Elements usually undergo crushing, grinding, and chemical reactions to take powder forms. Nitrides and carbides of titanium, vanadium, calcium, and uranium yield powders under high-temperature reduction. Iron and nickel powders come from reducing their metallic oxalates and formates. Other chemical and flame processes are also regular contributors to making metal powders.
Alloy powders undergo various operations to blend uniformly. The mixing occurs in fixed proportions to achieve optimum results. Ferrous powders form the largest volume of powders used in the industry.
- Powder compaction
Powder compaction mostly occurs under high pressure in a die using a vertical hydraulic or mechanical press. Pressure in the range of 80 psi to 1000 psi is typical. The compaction yields shapes when ejected from the die that are ready for use with minor alteration.
The compaction cycle involves:
- Filling the die cavity with metal powders.
- Compacting the powder in the die using punches.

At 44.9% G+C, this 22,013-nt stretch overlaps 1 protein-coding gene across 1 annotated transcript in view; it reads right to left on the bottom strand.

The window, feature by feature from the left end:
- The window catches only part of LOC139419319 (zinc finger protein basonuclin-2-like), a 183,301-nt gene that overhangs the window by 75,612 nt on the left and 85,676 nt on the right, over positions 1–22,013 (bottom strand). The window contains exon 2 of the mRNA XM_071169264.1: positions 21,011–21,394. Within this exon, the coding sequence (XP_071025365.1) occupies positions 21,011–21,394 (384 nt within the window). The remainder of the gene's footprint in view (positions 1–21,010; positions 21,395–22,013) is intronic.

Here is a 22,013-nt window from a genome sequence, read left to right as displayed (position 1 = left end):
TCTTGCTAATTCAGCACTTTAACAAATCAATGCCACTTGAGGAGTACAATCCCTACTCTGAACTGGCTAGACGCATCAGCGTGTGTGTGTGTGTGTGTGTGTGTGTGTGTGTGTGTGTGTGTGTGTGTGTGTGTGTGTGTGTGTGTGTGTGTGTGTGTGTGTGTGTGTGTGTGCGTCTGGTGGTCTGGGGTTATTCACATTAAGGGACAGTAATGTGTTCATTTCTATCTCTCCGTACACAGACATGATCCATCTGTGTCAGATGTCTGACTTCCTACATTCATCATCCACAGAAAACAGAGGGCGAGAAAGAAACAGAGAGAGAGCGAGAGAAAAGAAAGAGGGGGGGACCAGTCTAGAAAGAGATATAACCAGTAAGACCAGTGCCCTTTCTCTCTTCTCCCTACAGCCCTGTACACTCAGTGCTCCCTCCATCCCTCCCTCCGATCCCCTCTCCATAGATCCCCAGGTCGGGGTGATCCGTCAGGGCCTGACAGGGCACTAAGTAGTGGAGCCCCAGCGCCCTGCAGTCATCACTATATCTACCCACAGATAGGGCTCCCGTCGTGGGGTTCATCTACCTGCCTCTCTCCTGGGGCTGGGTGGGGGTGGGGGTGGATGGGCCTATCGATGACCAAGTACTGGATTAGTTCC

- Ejecting shapes from the die.
The ejected green parts are cost-efficient and strong enough for transporting to the next phase. Compaction produces complex geometric shapes with areas typically between 0.1 square inches to 20 square inches.
Long-term reliability demands strong binding between alloy particles. The sintering process imparts much-needed strength for secondary operations.
The sintering process improves the bonding between the particles. Here, the furnace temperature is mostly below the melting point of the core component of the powder. Parts generally shrink in the process while their densities increase. But sintering can also expand sizes, conductivity, hardness and help meet other specifications.